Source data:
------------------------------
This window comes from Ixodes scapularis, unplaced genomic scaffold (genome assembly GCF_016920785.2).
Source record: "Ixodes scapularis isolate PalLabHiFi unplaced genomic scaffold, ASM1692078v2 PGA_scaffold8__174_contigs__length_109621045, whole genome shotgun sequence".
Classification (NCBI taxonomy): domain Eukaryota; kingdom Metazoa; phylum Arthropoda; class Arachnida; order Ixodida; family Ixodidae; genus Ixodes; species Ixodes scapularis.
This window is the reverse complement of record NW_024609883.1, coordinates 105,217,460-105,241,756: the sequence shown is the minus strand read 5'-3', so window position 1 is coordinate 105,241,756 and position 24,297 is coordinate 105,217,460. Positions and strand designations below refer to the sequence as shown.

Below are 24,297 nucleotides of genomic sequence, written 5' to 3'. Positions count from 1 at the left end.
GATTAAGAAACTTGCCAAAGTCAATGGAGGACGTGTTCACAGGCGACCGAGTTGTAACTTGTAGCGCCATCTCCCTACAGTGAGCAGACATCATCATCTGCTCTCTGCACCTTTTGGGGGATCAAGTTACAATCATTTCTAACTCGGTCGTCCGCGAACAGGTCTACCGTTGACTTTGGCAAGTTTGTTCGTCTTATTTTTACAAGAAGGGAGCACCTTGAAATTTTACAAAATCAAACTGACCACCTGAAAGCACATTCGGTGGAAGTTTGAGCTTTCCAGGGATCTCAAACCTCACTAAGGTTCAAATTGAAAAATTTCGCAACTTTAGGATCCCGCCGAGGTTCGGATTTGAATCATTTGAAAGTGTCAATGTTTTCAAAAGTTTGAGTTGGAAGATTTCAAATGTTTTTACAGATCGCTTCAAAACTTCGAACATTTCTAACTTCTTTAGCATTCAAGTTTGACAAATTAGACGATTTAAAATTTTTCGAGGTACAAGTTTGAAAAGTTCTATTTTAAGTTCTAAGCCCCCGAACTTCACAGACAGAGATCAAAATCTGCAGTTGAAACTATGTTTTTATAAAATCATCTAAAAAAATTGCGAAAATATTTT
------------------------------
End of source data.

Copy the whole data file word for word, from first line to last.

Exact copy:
This window comes from Ixodes scapularis, unplaced genomic scaffold (genome assembly GCF_016920785.2).
Source record: "Ixodes scapularis isolate PalLabHiFi unplaced genomic scaffold, ASM1692078v2 PGA_scaffold8__174_contigs__length_109621045, whole genome shotgun sequence".
Classification (NCBI taxonomy): domain Eukaryota; kingdom Metazoa; phylum Arthropoda; class Arachnida; order Ixodida; family Ixodidae; genus Ixodes; species Ixodes scapularis.
This window is the reverse complement of record NW_024609883.1, coordinates 105,217,460-105,241,756: the sequence shown is the minus strand read 5'-3', so window position 1 is coordinate 105,241,756 and position 24,297 is coordinate 105,217,460. Positions and strand designations below refer to the sequence as shown.

Below are 24,297 nucleotides of genomic sequence, written 5' to 3'. Positions count from 1 at the left end.
GATTAAGAAACTTGCCAAAGTCAATGGAGGACGTGTTCACAGGCGACCGAGTTGTAACTTGTAGCGCCATCTCCCTACAGTGAGCAGACATCATCATCTGCTCTCTGCACCTTTTGGGGGATCAAGTTACAATCATTTCTAACTCGGTCGTCCGCGAACAGGTCTACCGTTGACTTTGGCAAGTTTGTTCGTCTTATTTTTACAAGAAGGGAGCACCTTGAAATTTTACAAAATCAAACTGACCACCTGAAAGCACATTCGGTGGAAGTTTGAGCTTTCCAGGGATCTCAAACCTCACTAAGGTTCAAATTGAAAAATTTCGCAACTTTAGGATCCCGCCGAGGTTCGGATTTGAATCATTTGAAAGTGTCAATGTTTTCAAAAGTTTGAGTTGGAAGATTTCAAATGTTTTTACAGATCGCTTCAAAACTTCGAACATTTCTAACTTCTTTAGCATTCAAGTTTGACAAATTAGACGATTTAAAATTTTTCGAGGTACAAGTTTGAAAAGTTCTATTTTAAGTTCTAAGCCCCCGAACTTCACAGACAGAGATCAAAATCTGCAGTTGAAACTATGTTTTTATAAAATCATCTAAAAAAATTGCGAAAATATTTT